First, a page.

Big questions remain about security for campaigning and voting in the north, as well how the hundreds of thousands of people displaced by the conflict are going to vote.

Gilles Yabi, West Africa director for the International Crisis Group, said holding the election on July 28 just for the sake of meeting the deadline is risky.

He said setting the date did help accelerate technical preparations and it got the government and a Tuareg rebel group, the MNLA, to sign an interim peace accord, but now the country needs to evaluate what is left to be done. 

"Yes, the country does need a presidential election, but if they mess this up, if there is weak voter participation and if there is a part of the country, the South, that votes and a part, the North, that does not really vote, then that will not help Mali come out of this crisis and deal with its deeper issues of governance," Yabi said.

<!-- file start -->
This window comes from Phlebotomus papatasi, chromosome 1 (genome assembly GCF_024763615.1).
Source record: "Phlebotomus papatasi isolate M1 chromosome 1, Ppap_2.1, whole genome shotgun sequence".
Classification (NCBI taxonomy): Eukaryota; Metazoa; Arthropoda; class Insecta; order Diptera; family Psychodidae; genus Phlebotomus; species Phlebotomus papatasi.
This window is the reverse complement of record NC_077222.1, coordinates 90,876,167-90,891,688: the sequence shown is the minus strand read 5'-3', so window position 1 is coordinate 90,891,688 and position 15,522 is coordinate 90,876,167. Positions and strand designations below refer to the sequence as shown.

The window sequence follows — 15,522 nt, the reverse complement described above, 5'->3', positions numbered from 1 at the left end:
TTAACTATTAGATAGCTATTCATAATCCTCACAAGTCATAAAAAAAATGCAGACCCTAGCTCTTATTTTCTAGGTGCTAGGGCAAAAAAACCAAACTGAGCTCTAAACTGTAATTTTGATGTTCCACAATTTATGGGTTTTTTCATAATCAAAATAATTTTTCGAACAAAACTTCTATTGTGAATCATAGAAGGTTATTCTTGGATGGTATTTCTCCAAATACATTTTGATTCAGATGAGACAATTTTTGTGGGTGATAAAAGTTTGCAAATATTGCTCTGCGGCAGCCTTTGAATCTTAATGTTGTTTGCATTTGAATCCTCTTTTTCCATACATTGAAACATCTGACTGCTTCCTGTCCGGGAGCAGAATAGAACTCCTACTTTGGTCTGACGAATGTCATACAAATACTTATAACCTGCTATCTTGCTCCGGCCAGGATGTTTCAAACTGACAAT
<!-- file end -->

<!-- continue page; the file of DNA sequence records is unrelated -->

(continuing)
Voter participation is a key concern.  It's a problem that predates the current crisis.  Voter turnout in Mali's elections has never reached 40 percent.

In Bamako, registered voters said they do plan to vote but are confused about how to pick up their voter cards.

"You are supposed to go where you had your photo taken for the biometric registration, but that was done back in 2012 before the coup," a female voter noted.   "If you can't remember where that is, then you won't get your card."  She added that authorities need to make more of an effort to help people because "voters won't make that effort to find their cards themselves."